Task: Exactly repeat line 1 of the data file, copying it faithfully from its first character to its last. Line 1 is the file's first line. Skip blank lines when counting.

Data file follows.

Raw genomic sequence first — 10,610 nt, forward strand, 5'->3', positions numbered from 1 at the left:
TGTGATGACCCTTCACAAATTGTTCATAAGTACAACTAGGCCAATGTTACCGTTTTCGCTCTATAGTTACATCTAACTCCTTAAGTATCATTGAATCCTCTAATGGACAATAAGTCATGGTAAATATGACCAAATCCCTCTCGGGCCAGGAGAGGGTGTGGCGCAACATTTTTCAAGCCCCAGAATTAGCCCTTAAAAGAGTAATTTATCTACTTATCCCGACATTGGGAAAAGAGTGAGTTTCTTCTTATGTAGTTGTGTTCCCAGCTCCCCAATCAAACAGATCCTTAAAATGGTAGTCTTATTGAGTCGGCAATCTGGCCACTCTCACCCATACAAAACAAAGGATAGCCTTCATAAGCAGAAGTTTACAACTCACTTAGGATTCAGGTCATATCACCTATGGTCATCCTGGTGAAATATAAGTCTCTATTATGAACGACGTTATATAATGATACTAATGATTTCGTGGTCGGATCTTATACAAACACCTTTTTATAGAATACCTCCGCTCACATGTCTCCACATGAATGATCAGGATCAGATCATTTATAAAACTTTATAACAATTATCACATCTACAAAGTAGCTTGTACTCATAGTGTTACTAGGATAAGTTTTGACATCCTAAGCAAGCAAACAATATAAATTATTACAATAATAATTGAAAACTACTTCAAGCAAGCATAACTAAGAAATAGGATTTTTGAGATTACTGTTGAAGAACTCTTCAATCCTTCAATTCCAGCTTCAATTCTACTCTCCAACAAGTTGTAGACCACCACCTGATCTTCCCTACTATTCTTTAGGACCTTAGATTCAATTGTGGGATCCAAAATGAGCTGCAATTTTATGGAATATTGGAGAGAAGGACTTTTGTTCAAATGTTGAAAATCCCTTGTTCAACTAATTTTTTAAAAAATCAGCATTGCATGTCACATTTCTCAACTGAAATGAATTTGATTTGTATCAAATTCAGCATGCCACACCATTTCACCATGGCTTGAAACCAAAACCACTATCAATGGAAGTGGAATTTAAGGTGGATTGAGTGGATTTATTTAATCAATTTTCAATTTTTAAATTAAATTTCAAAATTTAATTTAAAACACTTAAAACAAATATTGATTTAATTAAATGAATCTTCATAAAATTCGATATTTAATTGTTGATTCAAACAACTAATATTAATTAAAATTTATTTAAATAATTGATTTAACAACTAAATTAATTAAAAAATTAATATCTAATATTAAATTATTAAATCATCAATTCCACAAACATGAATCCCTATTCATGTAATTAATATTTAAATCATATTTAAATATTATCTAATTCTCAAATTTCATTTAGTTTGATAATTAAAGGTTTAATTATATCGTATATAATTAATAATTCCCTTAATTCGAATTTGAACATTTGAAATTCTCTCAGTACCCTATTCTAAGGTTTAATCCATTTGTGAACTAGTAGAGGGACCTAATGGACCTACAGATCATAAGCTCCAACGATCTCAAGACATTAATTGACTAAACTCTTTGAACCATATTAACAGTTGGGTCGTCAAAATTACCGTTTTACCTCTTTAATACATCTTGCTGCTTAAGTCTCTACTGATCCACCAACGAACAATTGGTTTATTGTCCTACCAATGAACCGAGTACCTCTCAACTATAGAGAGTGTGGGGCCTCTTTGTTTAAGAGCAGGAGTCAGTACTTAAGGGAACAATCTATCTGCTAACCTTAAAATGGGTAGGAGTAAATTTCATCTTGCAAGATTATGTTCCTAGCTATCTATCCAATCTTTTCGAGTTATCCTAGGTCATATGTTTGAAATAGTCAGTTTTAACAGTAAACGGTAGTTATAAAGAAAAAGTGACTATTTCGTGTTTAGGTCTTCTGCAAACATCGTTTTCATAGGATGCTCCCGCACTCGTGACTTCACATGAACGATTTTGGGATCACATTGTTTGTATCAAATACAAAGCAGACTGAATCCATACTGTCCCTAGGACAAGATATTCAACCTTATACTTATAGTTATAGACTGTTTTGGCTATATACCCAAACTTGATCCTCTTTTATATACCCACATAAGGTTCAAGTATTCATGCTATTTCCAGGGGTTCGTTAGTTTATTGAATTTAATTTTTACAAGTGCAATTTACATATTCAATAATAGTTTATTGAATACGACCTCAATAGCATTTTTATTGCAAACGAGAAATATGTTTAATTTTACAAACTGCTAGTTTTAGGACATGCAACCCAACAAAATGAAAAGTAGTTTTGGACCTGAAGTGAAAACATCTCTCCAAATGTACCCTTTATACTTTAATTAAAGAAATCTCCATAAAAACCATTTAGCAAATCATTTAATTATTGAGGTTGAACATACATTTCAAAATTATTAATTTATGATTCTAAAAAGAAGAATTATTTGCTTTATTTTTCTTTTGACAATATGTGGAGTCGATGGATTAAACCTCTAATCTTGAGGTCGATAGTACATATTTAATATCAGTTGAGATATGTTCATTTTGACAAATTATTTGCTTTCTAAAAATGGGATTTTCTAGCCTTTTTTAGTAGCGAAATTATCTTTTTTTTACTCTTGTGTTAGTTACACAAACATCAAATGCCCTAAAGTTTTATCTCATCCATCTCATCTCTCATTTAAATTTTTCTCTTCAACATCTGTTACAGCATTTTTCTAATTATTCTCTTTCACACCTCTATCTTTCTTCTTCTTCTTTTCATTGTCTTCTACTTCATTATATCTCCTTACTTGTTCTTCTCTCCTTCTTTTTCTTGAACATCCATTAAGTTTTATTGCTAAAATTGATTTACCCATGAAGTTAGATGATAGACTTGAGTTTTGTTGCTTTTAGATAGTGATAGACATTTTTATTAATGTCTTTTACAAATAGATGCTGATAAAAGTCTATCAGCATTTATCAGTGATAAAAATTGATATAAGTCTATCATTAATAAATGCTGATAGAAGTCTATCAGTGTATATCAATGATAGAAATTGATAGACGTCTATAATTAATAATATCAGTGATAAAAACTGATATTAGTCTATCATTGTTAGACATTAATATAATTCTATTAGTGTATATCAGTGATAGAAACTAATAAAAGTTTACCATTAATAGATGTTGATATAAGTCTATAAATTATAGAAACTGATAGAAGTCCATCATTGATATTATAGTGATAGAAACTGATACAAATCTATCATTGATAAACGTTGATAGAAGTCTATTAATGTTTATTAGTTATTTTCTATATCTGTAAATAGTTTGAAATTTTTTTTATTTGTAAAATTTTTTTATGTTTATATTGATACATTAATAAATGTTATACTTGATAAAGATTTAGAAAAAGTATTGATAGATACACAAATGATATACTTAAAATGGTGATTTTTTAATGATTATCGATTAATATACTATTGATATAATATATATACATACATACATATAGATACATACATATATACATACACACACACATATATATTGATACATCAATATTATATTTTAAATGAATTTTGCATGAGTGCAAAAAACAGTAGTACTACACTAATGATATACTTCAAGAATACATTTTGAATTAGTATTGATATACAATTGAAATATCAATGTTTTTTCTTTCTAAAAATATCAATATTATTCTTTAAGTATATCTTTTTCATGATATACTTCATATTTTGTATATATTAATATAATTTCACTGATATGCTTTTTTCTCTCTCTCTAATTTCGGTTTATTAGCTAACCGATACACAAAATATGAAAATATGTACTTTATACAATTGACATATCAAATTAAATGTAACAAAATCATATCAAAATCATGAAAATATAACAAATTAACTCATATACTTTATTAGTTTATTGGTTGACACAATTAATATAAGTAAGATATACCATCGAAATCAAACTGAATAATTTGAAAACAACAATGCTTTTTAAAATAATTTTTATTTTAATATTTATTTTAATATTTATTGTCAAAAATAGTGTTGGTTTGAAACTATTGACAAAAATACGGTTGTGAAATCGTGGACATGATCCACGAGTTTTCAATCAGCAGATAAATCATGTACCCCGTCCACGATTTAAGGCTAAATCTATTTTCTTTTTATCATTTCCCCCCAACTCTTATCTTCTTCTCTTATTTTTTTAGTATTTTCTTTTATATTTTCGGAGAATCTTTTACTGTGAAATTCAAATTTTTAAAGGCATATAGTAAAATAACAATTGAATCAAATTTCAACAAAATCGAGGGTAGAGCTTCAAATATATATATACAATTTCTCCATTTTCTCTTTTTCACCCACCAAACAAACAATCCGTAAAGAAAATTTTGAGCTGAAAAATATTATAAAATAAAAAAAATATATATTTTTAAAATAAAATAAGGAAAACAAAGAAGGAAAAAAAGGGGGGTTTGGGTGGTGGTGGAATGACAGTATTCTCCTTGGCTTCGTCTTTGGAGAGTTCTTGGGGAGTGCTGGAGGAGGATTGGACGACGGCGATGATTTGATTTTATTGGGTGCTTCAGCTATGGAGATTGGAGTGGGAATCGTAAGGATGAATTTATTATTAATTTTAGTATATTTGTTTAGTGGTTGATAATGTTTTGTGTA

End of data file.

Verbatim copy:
Raw genomic sequence first — 10,610 nt, forward strand, 5'->3', positions numbered from 1 at the left: